Malta is arguably one of the greatest lesser known gems that the Mediterranean has to offer. Little is known about this tiny island, yet it’s one of the most popular holiday destinations in the world. We intend on shedding a little light on the coveted country and find out what makes Malta so special, in our comprehensive guide to the country. So grab your European Health Insurance Card and begin planning the ultimate holiday to Malta.
The Blue Lagoon
The Blue Lagoon is a shallow bay between the two islands of Comino and Cominotto and is one of the most alluring locations in the entirety of Malta.
Famed for its bright blue waters and chalky sand, it’s the ideal place to relax, snorkel and swim. The awe-inspiring location is so stunning that it actually provided the backdrop for multiple blockbuster films including Troy (2004) and Gladiator (1999).
The Blue Lagoon is accessible by Boat Ferry, as part of a Boat Day trip or as a stop on a cruise allowing you easy access to this picturesque location with ease, so that you can experience it yourself.
Village feasts are common practice in Malta and are often held to honour local patron saints. The celebrations tend to begin two weeks before the feast and ramp up until the official date. With local bands, vendor stalls and firework presentations, there’s plenty for you to enjoy during the festivities. Feast season takes place between April and September so it’s best to travel to Malta in the summer if you want to partake in the celebrations.
Classic Car Collection Museum
For any petrol head worth their sort, inside Malta’s Qawra Classic Car Collection Museum you’ll find iconic, restored classic cars displayed alongside 1940’s, 50’s and 60’s memorabilia. The privately owned collection includes everything ranging from classic Alfa Romeos to BMW’s, Bugatti’s and even a Morris Pick-Up Van.
Also on display is a vintage Harley Davidson, as well as jukeboxes and other memorabilia found between the 1940s and 1960s, plus visitors are encouraged to photograph any of the collections they desire.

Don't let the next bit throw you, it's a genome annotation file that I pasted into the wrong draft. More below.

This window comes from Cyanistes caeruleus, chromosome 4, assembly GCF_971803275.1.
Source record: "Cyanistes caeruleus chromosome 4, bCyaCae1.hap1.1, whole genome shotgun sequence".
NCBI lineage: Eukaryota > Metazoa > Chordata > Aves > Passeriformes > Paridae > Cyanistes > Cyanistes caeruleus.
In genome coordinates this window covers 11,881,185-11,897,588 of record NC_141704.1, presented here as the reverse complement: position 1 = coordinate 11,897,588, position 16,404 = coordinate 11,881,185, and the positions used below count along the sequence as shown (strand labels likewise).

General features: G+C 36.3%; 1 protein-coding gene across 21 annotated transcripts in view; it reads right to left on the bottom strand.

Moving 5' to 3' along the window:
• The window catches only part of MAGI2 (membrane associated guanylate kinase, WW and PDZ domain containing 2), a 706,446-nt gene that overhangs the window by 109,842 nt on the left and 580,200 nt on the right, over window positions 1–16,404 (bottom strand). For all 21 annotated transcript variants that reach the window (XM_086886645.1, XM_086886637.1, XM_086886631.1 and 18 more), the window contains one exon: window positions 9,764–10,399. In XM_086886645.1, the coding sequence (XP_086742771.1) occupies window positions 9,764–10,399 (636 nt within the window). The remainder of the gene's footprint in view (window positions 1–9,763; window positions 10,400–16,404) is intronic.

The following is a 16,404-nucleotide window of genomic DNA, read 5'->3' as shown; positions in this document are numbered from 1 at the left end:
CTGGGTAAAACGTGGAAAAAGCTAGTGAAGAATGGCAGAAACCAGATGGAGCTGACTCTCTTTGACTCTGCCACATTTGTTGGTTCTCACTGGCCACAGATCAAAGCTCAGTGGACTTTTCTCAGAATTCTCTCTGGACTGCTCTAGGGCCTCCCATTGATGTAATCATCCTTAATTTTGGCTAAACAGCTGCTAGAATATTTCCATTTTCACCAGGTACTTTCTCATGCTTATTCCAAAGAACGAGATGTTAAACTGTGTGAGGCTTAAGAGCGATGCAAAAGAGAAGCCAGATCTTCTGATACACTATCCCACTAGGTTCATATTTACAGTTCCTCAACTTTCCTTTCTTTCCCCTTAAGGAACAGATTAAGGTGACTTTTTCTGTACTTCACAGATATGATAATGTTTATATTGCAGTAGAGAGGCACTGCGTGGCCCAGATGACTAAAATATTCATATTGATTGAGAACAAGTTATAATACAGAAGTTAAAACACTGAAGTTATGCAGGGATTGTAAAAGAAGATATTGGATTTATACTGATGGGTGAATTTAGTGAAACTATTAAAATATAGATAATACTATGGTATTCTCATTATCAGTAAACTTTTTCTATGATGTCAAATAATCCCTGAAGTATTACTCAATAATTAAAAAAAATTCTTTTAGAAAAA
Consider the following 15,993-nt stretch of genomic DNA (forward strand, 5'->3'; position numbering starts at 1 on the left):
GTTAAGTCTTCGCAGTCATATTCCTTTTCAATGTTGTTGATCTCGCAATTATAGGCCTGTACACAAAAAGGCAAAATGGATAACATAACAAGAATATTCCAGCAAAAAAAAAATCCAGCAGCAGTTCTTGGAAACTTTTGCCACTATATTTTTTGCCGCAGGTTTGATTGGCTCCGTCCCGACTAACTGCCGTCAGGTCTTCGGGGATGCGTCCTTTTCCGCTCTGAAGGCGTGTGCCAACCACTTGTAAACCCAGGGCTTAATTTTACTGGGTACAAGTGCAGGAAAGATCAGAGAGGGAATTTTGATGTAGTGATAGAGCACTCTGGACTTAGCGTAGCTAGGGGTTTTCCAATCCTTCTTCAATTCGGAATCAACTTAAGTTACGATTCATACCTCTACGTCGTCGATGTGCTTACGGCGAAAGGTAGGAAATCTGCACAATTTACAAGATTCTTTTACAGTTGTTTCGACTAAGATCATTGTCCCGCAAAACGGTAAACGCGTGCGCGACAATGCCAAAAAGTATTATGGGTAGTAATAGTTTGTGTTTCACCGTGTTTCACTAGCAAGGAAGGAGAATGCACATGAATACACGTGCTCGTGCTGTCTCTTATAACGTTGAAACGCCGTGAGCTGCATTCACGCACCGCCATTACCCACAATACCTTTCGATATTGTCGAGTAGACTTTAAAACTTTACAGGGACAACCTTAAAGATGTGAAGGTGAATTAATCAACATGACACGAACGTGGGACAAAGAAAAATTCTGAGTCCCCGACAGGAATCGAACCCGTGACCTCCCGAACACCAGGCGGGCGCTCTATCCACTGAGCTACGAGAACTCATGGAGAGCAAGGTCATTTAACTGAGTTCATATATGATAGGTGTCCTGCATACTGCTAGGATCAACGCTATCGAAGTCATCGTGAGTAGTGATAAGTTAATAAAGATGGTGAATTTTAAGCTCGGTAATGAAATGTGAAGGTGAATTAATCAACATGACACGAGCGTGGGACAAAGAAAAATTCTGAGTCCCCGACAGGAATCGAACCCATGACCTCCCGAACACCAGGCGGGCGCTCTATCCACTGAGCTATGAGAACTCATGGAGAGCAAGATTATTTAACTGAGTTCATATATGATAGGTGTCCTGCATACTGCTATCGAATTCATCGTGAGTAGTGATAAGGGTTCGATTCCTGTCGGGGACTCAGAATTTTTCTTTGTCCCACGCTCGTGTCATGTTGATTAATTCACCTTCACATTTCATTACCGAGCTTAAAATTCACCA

Malta’s sister island of Gozo provides a welcome change of pace and is the perfect destination for reflection, relaxation and repose. Greener, more rural and smaller than Malta, Gozo possesses plenty of interesting sites for you and your travelling posse to visit, including the island capital Victoria’s Cathedral, the temples of Ggantija and Calypso’s cave.
Our favourite spot is the San Blas Bay a secluded beach near the town of Nadur, so remote it’s a 20-minute walk from any major road; the sparsely visited beach is breathtakingly beautiful.
The Maltese People
Renowned the world over for their kindness, Maltese people pride themselves on their hospitality, friendliness and generosity. These traits are engrained into their culture and make for an incredibly enjoyable holiday destination as a result. What’s more, the Maltese population’s official second language is English so you’ll be able to communicate with the personable inhabitants with ease and make the most out of your time away.
Fit for any sun seeker, Malta is home to some of the best beaches found in the Mediterranean, the most popular of which are located along the Northern and Western shorelines. Mellieha Bay is the island’s largest beach and stretches 800m along the Maltese coastline. There is an array of water sports available on the beach, including sea kayaking, waterskiing, windsurfing and banana rides.